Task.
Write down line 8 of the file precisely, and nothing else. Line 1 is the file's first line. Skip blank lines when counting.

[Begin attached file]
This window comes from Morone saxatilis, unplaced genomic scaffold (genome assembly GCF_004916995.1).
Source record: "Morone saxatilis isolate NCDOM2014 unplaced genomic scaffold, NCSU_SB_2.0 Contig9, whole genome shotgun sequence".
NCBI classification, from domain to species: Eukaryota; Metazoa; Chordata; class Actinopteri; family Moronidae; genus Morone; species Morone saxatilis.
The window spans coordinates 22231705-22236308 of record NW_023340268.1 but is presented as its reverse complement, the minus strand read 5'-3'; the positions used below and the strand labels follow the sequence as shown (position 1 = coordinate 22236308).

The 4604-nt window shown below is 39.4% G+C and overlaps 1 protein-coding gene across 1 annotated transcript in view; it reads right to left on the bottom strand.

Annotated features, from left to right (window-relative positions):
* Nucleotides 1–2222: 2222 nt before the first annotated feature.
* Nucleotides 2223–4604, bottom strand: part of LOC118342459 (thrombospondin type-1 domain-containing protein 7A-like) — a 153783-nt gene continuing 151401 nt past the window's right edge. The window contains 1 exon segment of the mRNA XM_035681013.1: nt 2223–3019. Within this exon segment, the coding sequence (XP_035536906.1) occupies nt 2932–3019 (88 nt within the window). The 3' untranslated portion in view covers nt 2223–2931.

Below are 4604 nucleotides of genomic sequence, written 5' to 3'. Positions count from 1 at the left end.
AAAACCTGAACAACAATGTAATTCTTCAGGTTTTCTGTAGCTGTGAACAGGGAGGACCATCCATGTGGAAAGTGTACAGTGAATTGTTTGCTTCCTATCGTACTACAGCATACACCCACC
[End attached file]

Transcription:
* Nucleotides 2223–4604, bottom strand: part of LOC118342459 (thrombospondin type-1 domain-containing protein 7A-like) — a 153783-nt gene continuing 151401 nt past the window's right edge. The window contains 1 exon segment of the mRNA XM_035681013.1: nt 2223–3019. Within this exon segment, the coding sequence (XP_035536906.1) occupies nt 2932–3019 (88 nt within the window). The 3' untranslated portion in view covers nt 2223–2931.